The Pride and Prejudice of Sabarimala Verdict

The Pride and Prejudice of Sabarimala Verdict

The recent Supreme Court’s pronouncement on Sabarimala that there can be no restriction on the entry of women into the Sabarimala temple, huddling in the Western Ghats, is a great setback to those practicing perspicacity under the guise of religion. With this judgement the constitution’s makeover authority has been clearly established.

This momentous judgment, in essence, highlights the chasm that exists between most of enthusiastic and orthodox Hindus on one hand, and the educated elite on the other. While the former group has an inherited faith in the religious beliefs, the latter has dignified the masses with a denigrating, pompous view ingrained in expatriate prejudices that seek to symbolize the customs and practices of Hindu faith as degenerating and bigoted.

The five-judge Constitution Bench’s judgment came two months after it clinched an eight-day hearing on a public interest petition filed by the Indian Young Lawyers Association, twelve years ago. It should be brought to mind that the petitioners’ demand for removal of the ban on menstruating women was supported by the Happy to Bleed campaign. Incongruously, the solitary voice of dissension in this majority verdict was Justice Indu Malhotra. She is the only woman in the five-judge bench, who perceived that there exists a difference between diversity and discrimination. In levelheadedness, her observations mirror a more shaded accepting of the conflict between law and faith for the reason that what she has referred to about diversity and discrimination are very much binding.

Justice Indu Malhotra admits the fact that the Sabarimala shrine and the deity are protected by Article 25 of the Constitution and that the people worshipping there have attributes of a religious value. Hence, the court should not interfere unless there is an aggrieved person from that religion or section.

In actual fact, the constitution protects religious freedom in two ways. It safeguards an individual’s right to profess, practice and propagate a religion, even though it also guarantees parallel fortification to all other religious value to cope its own affairs. As far as the legal encounter to the exclusion of women in the ten to fifty years age group from the Sabarimala temple is concerned, it implied a fight between the group rights of the temple authorities in enforcing the presiding deity’s strict celibate status and the individual rights of women to offer worship there.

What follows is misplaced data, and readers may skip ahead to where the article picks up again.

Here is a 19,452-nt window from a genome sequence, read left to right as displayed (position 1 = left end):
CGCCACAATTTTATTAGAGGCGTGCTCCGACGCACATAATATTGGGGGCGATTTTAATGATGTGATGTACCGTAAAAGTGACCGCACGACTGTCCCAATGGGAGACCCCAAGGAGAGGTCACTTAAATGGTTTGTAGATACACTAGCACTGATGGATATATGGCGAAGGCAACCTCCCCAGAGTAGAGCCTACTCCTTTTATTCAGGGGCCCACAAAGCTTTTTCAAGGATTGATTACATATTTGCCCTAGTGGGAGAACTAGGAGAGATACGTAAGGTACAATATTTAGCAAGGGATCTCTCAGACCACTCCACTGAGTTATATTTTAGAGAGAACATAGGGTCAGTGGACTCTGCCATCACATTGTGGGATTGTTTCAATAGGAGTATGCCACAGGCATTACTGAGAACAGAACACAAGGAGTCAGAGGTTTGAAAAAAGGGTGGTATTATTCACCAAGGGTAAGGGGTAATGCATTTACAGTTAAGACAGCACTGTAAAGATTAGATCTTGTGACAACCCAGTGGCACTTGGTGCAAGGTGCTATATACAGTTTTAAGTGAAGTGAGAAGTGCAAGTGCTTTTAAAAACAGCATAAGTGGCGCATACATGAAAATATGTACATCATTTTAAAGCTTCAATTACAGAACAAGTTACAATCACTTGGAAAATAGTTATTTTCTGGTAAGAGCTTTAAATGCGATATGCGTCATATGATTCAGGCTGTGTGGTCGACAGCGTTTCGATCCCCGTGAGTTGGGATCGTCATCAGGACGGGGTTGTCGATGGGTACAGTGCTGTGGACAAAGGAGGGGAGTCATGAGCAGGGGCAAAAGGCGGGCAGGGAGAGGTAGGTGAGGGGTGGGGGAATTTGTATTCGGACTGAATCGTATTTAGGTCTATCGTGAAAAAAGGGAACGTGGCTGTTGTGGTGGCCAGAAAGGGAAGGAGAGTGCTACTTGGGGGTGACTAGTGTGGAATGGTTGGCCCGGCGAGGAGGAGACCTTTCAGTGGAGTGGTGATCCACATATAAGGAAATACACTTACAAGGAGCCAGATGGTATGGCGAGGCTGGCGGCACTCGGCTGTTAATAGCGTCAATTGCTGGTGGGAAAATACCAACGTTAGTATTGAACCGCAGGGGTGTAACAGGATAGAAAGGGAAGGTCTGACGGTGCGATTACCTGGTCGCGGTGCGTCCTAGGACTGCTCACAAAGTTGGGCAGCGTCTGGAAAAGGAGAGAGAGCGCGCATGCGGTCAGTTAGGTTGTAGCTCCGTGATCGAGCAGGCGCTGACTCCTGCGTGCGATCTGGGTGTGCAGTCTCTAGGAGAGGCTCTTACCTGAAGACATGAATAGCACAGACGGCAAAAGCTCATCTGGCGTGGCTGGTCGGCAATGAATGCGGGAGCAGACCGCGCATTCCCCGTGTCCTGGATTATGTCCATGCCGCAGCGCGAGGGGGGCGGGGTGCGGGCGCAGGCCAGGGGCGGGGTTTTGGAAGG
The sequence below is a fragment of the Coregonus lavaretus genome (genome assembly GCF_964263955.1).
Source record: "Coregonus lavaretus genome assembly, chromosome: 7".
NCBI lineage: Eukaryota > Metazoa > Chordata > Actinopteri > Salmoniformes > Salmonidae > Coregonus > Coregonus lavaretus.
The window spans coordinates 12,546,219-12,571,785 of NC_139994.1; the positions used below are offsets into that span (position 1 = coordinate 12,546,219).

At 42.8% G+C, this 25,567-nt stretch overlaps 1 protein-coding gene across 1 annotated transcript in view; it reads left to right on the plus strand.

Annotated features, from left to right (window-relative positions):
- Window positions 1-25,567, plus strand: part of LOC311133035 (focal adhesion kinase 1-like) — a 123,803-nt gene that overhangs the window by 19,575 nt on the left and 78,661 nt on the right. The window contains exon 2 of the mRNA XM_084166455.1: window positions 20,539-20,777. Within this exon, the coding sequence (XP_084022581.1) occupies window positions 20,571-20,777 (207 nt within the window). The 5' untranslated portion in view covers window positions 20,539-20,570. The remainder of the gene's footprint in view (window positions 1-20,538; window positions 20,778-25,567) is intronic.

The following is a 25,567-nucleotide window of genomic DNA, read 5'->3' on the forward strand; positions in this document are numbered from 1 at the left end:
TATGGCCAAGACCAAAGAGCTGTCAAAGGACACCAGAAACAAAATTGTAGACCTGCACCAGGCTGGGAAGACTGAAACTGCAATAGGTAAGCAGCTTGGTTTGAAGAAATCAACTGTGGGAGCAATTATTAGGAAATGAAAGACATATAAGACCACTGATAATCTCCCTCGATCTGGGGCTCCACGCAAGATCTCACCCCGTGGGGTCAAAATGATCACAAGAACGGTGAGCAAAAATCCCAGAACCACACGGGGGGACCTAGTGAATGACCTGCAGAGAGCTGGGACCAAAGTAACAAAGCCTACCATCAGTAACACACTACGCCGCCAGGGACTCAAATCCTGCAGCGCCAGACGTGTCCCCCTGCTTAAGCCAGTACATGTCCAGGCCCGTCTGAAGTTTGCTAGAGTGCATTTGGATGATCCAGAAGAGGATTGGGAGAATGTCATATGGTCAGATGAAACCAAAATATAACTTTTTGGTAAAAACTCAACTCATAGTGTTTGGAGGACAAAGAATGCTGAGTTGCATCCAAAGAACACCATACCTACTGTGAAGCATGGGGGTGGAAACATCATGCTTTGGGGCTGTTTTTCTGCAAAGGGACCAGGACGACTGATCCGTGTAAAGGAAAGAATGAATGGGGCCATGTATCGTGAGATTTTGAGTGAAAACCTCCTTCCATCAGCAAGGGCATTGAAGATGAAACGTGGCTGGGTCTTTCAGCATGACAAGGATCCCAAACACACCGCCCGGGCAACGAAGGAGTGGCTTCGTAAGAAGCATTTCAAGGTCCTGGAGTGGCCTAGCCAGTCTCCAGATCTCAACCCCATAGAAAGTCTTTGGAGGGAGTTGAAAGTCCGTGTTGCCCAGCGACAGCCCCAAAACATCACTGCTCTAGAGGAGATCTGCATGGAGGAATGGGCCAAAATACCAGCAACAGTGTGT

Just like in the case of Aadhaar verdict, by a four to one majority, the Supreme Court’s ruling preserved the rights of women devotees. The judgment instituted the legal principle that individual freedom prevails over ostensible group rights, even in the matters of religion. The majority held that devotees of Lord Ayyappa do not institute a separate religious denomination and that the prohibition on women is not an essential part of Hindu religion.

Beyond the legality of the practice, which could have been addressed solely as an issue of refinement or a scrimmage between two aspects of religious freedom, the court has also sought to grapple with the stigmatization of women devotees based on a medieval view of menstruation as indicating impurity and pollution. The spat that the practice is vindicated because women of menstruating age would not be able to observe the 41-day period of asceticism before making a pilgrimage botched to affect the judgment.

Indubitably, the decision that proclaims the fundamental rights claimed by worshippers based on custom and usage must yield to the fundamental right of women to practice religion, reiterates the constitution’s renovative charisma and descends strong point from the supremacy it accords to fundamental rights.

Despite the fact that the judgment lifts off the ban on restriction on the entry of women into the Sabarimala temple, there are many thousands of women in Kerala who started the ‘Ready to Wait’ movement. As far as they are concerned, they would continue to wait until they attain the age of 50 years to have a darshan of their deity. Definitely, in the case of Sabarimala, the reason has triumphed over prejudice, in both ways.

Dr. Suman Kumar Kasturi


Published by sumankasturi

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